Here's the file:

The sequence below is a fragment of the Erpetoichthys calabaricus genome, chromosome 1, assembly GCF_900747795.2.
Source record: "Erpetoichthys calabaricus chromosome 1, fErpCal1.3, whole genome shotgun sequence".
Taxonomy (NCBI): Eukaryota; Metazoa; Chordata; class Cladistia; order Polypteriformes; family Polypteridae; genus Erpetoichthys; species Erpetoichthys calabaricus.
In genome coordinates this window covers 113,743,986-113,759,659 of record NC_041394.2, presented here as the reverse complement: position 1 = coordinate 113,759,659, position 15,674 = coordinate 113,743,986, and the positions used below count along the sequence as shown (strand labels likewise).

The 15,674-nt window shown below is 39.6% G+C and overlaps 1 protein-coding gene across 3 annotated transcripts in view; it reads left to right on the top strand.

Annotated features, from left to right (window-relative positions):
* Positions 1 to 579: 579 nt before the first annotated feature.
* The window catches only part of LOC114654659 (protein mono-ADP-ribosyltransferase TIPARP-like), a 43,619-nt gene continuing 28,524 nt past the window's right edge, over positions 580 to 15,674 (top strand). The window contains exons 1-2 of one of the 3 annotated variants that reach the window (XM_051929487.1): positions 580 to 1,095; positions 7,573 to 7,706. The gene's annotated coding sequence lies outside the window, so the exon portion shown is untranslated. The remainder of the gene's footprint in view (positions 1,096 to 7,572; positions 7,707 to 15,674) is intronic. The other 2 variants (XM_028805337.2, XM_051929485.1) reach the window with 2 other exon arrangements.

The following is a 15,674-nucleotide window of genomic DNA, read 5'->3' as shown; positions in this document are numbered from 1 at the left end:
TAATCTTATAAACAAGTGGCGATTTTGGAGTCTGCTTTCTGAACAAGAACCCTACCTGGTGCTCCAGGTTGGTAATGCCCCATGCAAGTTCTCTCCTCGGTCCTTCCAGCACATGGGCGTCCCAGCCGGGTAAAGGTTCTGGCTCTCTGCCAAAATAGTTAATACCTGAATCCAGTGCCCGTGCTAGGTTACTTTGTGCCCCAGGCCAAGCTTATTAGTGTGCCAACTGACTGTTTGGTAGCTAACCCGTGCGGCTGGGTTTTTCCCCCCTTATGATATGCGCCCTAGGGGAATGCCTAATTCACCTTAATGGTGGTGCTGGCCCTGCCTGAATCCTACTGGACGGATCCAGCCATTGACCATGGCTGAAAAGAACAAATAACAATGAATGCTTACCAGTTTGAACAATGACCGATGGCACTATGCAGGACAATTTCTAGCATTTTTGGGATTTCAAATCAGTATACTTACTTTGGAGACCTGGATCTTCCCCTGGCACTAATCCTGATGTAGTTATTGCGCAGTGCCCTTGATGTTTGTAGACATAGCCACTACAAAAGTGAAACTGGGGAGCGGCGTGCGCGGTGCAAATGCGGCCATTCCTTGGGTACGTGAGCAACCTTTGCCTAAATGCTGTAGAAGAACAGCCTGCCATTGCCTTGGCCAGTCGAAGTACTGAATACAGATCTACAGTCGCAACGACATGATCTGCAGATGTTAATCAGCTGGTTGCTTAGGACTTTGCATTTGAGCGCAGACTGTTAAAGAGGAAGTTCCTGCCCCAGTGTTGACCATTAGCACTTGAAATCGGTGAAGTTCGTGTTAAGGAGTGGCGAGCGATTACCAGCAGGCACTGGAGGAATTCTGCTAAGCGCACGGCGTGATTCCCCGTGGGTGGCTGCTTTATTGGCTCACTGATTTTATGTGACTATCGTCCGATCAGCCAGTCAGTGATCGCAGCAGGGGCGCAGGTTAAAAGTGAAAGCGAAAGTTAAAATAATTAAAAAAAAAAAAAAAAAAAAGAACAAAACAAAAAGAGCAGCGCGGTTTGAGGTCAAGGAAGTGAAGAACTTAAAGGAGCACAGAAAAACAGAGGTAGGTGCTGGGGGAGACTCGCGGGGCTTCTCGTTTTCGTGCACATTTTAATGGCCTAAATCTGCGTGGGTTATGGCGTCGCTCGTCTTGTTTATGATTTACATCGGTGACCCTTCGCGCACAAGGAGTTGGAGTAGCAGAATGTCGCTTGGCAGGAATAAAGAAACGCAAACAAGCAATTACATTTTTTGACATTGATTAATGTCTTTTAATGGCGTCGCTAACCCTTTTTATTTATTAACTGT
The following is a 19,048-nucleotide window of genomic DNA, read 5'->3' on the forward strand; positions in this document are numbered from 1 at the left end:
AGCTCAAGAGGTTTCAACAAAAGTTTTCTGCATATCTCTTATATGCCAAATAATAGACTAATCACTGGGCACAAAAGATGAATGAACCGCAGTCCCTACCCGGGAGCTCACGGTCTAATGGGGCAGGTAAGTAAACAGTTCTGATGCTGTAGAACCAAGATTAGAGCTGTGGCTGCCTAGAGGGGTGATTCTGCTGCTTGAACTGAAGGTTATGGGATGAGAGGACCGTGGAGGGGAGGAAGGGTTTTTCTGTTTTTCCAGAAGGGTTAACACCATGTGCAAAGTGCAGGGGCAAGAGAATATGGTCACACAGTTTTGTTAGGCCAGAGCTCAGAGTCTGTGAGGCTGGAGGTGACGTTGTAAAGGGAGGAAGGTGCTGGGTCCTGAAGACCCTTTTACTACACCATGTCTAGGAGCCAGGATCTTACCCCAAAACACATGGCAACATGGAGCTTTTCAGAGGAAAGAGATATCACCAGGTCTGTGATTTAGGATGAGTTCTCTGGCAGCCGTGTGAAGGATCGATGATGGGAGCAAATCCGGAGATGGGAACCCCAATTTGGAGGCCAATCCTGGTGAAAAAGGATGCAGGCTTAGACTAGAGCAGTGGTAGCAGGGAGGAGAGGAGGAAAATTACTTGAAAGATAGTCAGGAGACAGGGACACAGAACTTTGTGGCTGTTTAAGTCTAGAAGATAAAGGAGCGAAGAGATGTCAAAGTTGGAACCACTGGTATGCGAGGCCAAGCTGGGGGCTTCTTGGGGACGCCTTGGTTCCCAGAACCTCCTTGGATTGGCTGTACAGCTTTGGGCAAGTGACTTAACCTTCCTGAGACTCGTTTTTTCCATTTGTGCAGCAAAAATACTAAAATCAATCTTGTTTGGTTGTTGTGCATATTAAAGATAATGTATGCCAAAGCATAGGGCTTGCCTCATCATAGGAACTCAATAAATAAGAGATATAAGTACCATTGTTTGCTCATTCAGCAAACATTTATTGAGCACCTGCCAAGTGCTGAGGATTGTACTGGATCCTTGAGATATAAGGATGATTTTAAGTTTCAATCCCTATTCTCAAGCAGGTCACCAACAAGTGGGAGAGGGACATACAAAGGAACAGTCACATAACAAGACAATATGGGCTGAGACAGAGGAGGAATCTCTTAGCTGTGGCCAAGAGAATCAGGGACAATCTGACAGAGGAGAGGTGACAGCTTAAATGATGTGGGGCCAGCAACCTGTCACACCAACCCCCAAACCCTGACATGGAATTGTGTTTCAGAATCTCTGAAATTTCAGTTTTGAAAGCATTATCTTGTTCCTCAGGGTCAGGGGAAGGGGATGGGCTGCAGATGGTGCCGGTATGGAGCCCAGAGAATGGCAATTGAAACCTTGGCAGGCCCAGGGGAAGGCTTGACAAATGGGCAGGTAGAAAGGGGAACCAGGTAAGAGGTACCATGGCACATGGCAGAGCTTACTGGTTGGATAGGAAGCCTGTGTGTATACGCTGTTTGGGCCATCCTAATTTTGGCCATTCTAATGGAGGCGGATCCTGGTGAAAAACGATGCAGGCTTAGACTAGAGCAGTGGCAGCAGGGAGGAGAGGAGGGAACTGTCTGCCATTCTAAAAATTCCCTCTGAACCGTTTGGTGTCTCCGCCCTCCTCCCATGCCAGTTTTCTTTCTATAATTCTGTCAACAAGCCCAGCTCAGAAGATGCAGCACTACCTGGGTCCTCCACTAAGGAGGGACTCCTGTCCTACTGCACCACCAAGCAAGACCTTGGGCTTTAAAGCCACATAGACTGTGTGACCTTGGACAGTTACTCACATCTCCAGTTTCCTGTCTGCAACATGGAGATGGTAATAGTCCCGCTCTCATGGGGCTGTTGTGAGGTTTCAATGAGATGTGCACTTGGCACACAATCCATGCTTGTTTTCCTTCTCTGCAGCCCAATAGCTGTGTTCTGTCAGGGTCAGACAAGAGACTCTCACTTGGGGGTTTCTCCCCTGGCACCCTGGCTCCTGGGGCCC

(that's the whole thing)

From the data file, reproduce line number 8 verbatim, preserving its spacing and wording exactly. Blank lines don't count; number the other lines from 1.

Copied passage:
* The window catches only part of LOC114654659 (protein mono-ADP-ribosyltransferase TIPARP-like), a 43,619-nt gene continuing 28,524 nt past the window's right edge, over positions 580 to 15,674 (top strand). The window contains exons 1-2 of one of the 3 annotated variants that reach the window (XM_051929487.1): positions 580 to 1,095; positions 7,573 to 7,706. The gene's annotated coding sequence lies outside the window, so the exon portion shown is untranslated. The remainder of the gene's footprint in view (positions 1,096 to 7,572; positions 7,707 to 15,674) is intronic. The other 2 variants (XM_028805337.2, XM_051929485.1) reach the window with 2 other exon arrangements.